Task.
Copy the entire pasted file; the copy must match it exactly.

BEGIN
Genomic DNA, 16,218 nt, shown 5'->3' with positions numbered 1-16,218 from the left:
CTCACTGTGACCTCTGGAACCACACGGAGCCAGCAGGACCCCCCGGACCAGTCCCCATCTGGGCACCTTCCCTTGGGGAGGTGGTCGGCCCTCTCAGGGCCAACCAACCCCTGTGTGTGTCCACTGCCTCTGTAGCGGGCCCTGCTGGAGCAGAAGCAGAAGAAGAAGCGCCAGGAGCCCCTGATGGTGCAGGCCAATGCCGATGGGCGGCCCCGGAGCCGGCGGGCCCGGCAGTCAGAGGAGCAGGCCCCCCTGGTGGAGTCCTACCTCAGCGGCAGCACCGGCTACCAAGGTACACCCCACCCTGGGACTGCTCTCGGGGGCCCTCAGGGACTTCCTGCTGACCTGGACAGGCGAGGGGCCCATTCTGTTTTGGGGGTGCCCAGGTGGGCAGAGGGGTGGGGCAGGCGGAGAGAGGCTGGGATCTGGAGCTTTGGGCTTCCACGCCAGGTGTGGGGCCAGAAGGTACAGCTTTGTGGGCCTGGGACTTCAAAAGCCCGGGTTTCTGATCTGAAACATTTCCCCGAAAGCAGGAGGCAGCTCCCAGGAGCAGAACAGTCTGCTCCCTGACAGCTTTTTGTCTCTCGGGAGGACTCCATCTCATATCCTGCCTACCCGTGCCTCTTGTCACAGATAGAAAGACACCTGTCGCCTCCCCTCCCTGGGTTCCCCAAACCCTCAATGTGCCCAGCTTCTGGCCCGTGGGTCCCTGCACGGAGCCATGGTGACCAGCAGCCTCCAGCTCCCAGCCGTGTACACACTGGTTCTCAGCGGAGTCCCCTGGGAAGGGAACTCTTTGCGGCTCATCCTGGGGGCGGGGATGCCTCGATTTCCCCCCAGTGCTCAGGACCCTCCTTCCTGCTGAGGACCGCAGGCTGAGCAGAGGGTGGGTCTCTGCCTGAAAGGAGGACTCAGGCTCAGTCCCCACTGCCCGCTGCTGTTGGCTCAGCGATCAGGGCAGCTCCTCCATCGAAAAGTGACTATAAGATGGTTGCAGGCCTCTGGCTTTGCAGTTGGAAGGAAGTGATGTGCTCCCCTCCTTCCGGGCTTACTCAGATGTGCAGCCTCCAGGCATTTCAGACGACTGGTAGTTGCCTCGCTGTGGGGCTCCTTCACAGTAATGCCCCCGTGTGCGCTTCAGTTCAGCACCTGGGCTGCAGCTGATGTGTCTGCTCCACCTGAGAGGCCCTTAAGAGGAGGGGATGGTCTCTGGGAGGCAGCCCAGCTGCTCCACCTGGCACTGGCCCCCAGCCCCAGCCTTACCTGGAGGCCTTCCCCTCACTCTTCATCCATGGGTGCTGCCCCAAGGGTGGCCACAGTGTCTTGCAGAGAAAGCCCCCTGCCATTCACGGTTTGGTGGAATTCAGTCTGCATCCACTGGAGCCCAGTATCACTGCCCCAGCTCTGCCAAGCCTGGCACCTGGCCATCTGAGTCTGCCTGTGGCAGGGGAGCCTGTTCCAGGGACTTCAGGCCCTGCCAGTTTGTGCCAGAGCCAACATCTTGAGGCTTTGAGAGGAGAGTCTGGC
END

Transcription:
Genomic DNA, 16,218 nt, shown 5'->3' with positions numbered 1-16,218 from the left:
CTCACTGTGACCTCTGGAACCACACGGAGCCAGCAGGACCCCCCGGACCAGTCCCCATCTGGGCACCTTCCCTTGGGGAGGTGGTCGGCCCTCTCAGGGCCAACCAACCCCTGTGTGTGTCCACTGCCTCTGTAGCGGGCCCTGCTGGAGCAGAAGCAGAAGAAGAAGCGCCAGGAGCCCCTGATGGTGCAGGCCAATGCCGATGGGCGGCCCCGGAGCCGGCGGGCCCGGCAGTCAGAGGAGCAGGCCCCCCTGGTGGAGTCCTACCTCAGCGGCAGCACCGGCTACCAAGGTACACCCCACCCTGGGACTGCTCTCGGGGGCCCTCAGGGACTTCCTGCTGACCTGGACAGGCGAGGGGCCCATTCTGTTTTGGGGGTGCCCAGGTGGGCAGAGGGGTGGGGCAGGCGGAGAGAGGCTGGGATCTGGAGCTTTGGGCTTCCACGCCAGGTGTGGGGCCAGAAGGTACAGCTTTGTGGGCCTGGGACTTCAAAAGCCCGGGTTTCTGATCTGAAACATTTCCCCGAAAGCAGGAGGCAGCTCCCAGGAGCAGAACAGTCTGCTCCCTGACAGCTTTTTGTCTCTCGGGAGGACTCCATCTCATATCCTGCCTACCCGTGCCTCTTGTCACAGATAGAAAGACACCTGTCGCCTCCCCTCCCTGGGTTCCCCAAACCCTCAATGTGCCCAGCTTCTGGCCCGTGGGTCCCTGCACGGAGCCATGGTGACCAGCAGCCTCCAGCTCCCAGCCGTGTACACACTGGTTCTCAGCGGAGTCCCCTGGGAAGGGAACTCTTTGCGGCTCATCCTGGGGGCGGGGATGCCTCGATTTCCCCCCAGTGCTCAGGACCCTCCTTCCTGCTGAGGACCGCAGGCTGAGCAGAGGGTGGGTCTCTGCCTGAAAGGAGGACTCAGGCTCAGTCCCCACTGCCCGCTGCTGTTGGCTCAGCGATCAGGGCAGCTCCTCCATCGAAAAGTGACTATAAGATGGTTGCAGGCCTCTGGCTTTGCAGTTGGAAGGAAGTGATGTGCTCCCCTCCTTCCGGGCTTACTCAGATGTGCAGCCTCCAGGCATTTCAGACGACTGGTAGTTGCCTCGCTGTGGGGCTCCTTCACAGTAATGCCCCCGTGTGCGCTTCAGTTCAGCACCTGGGCTGCAGCTGATGTGTCTGCTCCACCTGAGAGGCCCTTAAGAGGAGGGGATGGTCTCTGGGAGGCAGCCCAGCTGCTCCACCTGGCACTGGCCCCCAGCCCCAGCCTTACCTGGAGGCCTTCCCCTCACTCTTCATCCATGGGTGCTGCCCCAAGGGTGGCCACAGTGTCTTGCAGAGAAAGCCCCCTGCCATTCACGGTTTGGTGGAATTCAGTCTGCATCCACTGGAGCCCAGTATCACTGCCCCAGCTCTGCCAAGCCTGGCACCTGGCCATCTGAGTCTGCCTGTGGCAGGGGAGCCTGTTCCAGGGACTTCAGGCCCTGCCAGTTTGTGCCAGAGCCAACATCTTGAGGCTTTGAGAGGAGAGTCTGGC